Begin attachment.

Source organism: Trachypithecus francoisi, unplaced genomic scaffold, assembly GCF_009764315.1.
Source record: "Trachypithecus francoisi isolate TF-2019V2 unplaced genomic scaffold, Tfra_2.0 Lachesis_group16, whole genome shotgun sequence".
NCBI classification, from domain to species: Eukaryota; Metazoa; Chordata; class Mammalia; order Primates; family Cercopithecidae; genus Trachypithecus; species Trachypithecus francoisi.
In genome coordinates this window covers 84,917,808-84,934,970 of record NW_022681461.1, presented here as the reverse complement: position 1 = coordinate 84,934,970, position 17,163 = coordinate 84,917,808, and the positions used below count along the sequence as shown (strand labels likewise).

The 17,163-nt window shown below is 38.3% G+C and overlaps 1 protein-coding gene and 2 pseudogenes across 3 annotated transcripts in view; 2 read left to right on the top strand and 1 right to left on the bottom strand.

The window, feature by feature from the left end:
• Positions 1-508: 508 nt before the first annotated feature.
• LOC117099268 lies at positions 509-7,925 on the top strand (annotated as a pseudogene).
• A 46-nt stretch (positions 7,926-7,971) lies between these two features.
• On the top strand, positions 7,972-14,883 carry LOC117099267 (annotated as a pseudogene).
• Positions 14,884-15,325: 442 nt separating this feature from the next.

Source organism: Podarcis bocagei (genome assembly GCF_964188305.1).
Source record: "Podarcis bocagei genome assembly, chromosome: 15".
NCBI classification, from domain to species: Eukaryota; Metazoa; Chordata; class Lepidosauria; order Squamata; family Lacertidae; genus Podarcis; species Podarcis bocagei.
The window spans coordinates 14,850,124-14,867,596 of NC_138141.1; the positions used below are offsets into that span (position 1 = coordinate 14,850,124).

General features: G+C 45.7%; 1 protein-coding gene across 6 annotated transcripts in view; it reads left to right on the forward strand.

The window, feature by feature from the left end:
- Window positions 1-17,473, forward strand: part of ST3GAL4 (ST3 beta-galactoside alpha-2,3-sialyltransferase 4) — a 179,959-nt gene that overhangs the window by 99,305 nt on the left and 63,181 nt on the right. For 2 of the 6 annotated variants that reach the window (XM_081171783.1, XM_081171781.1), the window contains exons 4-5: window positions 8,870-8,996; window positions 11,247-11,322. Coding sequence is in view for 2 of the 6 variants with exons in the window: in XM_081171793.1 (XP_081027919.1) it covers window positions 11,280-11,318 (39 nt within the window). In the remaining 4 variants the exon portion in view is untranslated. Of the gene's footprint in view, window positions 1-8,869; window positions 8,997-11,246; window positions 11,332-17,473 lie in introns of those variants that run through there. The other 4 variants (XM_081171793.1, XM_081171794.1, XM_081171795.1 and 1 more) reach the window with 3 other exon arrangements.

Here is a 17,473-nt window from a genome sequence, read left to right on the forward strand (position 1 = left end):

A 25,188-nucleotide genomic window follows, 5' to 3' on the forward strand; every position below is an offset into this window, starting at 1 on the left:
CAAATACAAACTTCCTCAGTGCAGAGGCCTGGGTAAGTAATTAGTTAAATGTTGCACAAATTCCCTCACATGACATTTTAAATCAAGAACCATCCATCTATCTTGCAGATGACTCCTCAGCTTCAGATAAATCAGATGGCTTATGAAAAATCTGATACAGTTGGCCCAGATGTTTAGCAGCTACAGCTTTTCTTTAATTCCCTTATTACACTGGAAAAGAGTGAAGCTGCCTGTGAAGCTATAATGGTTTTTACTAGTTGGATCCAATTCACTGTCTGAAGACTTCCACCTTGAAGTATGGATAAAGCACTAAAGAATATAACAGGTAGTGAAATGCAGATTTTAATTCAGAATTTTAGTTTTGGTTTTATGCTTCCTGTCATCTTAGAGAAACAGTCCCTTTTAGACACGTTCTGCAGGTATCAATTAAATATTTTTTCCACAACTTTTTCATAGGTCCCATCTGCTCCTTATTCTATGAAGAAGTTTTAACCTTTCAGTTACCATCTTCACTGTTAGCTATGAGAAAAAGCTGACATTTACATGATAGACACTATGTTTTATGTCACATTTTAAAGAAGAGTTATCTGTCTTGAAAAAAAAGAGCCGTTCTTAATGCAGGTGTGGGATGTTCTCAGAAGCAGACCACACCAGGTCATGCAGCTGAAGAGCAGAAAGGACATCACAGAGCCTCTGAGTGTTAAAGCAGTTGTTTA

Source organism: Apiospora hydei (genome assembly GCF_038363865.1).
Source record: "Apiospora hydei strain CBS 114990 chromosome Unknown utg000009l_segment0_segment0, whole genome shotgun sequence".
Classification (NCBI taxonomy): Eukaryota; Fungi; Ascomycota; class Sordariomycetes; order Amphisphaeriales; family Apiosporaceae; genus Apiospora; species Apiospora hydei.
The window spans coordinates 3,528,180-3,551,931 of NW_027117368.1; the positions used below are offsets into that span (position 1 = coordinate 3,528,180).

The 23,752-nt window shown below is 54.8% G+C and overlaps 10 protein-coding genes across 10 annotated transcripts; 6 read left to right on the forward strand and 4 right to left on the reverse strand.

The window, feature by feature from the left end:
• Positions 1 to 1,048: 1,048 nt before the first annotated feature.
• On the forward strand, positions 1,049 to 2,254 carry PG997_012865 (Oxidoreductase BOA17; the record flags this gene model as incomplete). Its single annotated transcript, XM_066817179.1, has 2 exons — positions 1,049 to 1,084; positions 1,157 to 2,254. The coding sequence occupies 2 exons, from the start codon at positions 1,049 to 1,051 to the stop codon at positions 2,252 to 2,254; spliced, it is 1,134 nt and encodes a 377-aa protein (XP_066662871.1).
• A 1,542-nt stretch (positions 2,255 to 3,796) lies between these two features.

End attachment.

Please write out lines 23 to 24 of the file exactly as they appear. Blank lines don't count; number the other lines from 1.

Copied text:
Source record: "Apiospora hydei strain CBS 114990 chromosome Unknown utg000009l_segment0_segment0, whole genome shotgun sequence".
Classification (NCBI taxonomy): Eukaryota; Fungi; Ascomycota; class Sordariomycetes; order Amphisphaeriales; family Apiosporaceae; genus Apiospora; species Apiospora hydei.